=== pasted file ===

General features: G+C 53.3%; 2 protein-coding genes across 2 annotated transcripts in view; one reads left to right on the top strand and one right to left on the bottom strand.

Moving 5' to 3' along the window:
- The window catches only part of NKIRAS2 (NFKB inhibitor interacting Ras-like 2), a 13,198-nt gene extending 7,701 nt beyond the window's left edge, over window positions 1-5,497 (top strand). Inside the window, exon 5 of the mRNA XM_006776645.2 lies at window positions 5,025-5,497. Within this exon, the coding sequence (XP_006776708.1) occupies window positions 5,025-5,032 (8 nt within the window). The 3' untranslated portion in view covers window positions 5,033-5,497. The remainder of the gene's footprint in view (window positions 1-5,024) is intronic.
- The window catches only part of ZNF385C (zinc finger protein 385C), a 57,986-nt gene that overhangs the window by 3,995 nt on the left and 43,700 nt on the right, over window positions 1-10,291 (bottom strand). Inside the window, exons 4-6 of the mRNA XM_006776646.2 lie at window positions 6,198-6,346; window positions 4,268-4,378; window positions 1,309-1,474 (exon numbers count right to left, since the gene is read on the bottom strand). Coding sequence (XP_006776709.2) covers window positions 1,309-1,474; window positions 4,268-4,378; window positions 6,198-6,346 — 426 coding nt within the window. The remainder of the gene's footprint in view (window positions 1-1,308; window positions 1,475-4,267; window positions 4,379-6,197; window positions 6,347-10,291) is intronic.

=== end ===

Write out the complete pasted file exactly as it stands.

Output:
General features: G+C 53.3%; 2 protein-coding genes across 2 annotated transcripts in view; one reads left to right on the top strand and one right to left on the bottom strand.

Moving 5' to 3' along the window:
- The window catches only part of NKIRAS2 (NFKB inhibitor interacting Ras-like 2), a 13,198-nt gene extending 7,701 nt beyond the window's left edge, over window positions 1-5,497 (top strand). Inside the window, exon 5 of the mRNA XM_006776645.2 lies at window positions 5,025-5,497. Within this exon, the coding sequence (XP_006776708.1) occupies window positions 5,025-5,032 (8 nt within the window). The 3' untranslated portion in view covers window positions 5,033-5,497. The remainder of the gene's footprint in view (window positions 1-5,024) is intronic.
- The window catches only part of ZNF385C (zinc finger protein 385C), a 57,986-nt gene that overhangs the window by 3,995 nt on the left and 43,700 nt on the right, over window positions 1-10,291 (bottom strand). Inside the window, exons 4-6 of the mRNA XM_006776646.2 lie at window positions 6,198-6,346; window positions 4,268-4,378; window positions 1,309-1,474 (exon numbers count right to left, since the gene is read on the bottom strand). Coding sequence (XP_006776709.2) covers window positions 1,309-1,474; window positions 4,268-4,378; window positions 6,198-6,346 — 426 coding nt within the window. The remainder of the gene's footprint in view (window positions 1-1,308; window positions 1,475-4,267; window positions 4,379-6,197; window positions 6,347-10,291) is intronic.